Research on innovative technologies for surgery is led by John Uecker, M.D., chief of innovation and entrepreneurship.
The orthopaedic faculty — led by David Ring, M.D., Ph.D., and Prakash Jayakumar, M.D., Ph.D. — seek to understand which outcomes are important to patients and how to maximize those outcomes. Areas of focus include the development and application of patient-reported outcome measurements and patient-experience measures and how these are affected by mental and social health. Faculty focused on upper extremity patience-centered outcomes research include Lee Reichel, M.D, and Gregg Vagner, M.D.
The value-based health care research efforts — led by Kevin Bozic, M.D., MBA, and Karl Koenig, M.D., M.S. — include clinical, health services and economic research focused on delivering better outcomes to patients at lower costs. Areas of inquiry include evaluation of the impact of value-based care delivery and payment models, including bundled payments, on costs and clinical outcomes. Additional faculty focused on value, including cost-effectiveness research, include Austin Hill, M.D., MPH, and Randall Schultz, M.D., M.S.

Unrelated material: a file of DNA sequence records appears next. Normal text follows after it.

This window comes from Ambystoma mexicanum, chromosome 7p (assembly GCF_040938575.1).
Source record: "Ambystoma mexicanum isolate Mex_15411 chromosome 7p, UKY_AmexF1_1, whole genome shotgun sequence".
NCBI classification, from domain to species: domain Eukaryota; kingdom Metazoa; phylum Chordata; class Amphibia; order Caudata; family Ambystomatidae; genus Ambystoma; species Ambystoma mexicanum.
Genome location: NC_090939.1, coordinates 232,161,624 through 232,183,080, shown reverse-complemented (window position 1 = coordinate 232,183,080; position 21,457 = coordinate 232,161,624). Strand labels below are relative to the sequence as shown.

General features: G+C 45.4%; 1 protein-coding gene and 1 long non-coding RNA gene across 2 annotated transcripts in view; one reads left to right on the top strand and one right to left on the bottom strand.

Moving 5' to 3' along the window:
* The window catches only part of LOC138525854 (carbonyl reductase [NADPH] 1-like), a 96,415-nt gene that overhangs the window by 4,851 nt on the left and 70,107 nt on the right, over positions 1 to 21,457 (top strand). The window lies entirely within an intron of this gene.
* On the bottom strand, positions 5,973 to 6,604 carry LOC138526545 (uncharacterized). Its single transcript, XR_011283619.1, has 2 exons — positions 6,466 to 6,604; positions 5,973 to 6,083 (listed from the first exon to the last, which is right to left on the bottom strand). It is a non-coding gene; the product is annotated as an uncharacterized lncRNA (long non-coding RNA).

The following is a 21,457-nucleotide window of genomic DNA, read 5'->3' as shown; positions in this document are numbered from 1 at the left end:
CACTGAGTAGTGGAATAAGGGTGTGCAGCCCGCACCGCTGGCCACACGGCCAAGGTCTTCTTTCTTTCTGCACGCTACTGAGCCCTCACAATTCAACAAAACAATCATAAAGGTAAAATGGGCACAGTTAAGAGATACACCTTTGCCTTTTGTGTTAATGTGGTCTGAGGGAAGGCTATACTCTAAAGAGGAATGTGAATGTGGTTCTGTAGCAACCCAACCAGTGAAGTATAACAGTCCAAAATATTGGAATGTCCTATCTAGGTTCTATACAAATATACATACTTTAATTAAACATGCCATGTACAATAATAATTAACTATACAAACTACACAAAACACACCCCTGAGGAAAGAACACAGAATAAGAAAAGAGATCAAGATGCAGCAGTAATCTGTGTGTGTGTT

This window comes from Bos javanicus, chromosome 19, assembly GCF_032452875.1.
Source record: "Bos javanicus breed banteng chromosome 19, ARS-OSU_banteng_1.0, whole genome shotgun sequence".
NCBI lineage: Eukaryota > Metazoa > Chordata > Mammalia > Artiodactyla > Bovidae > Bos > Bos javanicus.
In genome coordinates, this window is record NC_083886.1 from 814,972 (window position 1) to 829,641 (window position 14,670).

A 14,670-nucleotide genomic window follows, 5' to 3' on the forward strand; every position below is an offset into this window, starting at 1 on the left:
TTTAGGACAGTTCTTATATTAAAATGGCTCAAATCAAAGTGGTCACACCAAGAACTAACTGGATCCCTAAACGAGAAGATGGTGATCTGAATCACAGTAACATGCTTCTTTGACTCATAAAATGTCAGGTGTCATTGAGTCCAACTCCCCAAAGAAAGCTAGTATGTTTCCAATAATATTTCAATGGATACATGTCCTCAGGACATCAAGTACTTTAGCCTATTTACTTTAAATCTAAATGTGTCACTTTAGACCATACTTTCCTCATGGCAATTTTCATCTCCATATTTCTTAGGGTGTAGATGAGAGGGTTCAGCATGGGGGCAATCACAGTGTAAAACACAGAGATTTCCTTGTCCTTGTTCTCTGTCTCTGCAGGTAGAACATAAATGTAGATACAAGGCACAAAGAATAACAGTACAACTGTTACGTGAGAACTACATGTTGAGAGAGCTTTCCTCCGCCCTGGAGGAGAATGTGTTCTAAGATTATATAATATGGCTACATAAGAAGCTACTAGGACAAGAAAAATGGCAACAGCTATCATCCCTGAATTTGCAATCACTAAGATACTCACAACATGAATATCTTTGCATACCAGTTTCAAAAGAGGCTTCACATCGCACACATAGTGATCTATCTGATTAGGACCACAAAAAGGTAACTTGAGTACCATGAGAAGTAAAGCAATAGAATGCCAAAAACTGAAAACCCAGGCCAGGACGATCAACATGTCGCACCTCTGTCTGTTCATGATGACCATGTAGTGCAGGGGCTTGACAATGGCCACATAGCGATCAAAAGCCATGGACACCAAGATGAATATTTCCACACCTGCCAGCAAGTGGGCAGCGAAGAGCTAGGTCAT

The Dell Children’s Trauma and Injury Research Center, led by Karla Lawson, Ph.D., MPH, focuses on pediatric trauma clinical care; child abuse recognition, treatment and prevention; behavioral determinants of injury including risky alcohol consumption; interventions for injury prevention; and developmental and psychological outcomes of pediatric trauma.
Led by Jessica Naiditch, M.D., Dell Children’s Medical Center is an active participant in ATOMAC, a multi-institutional research consortium of Level 1 Pediatric Trauma Centers across the country that collaborate on pediatric trauma research projects, including work on solid organ injury, blunt cerebrovascular injury and traumatic brain injury. Pediatric trauma researchers, such as division chief Nilda Garcia, M.D., contribute to pediatric trauma guidelines and development of standards of care.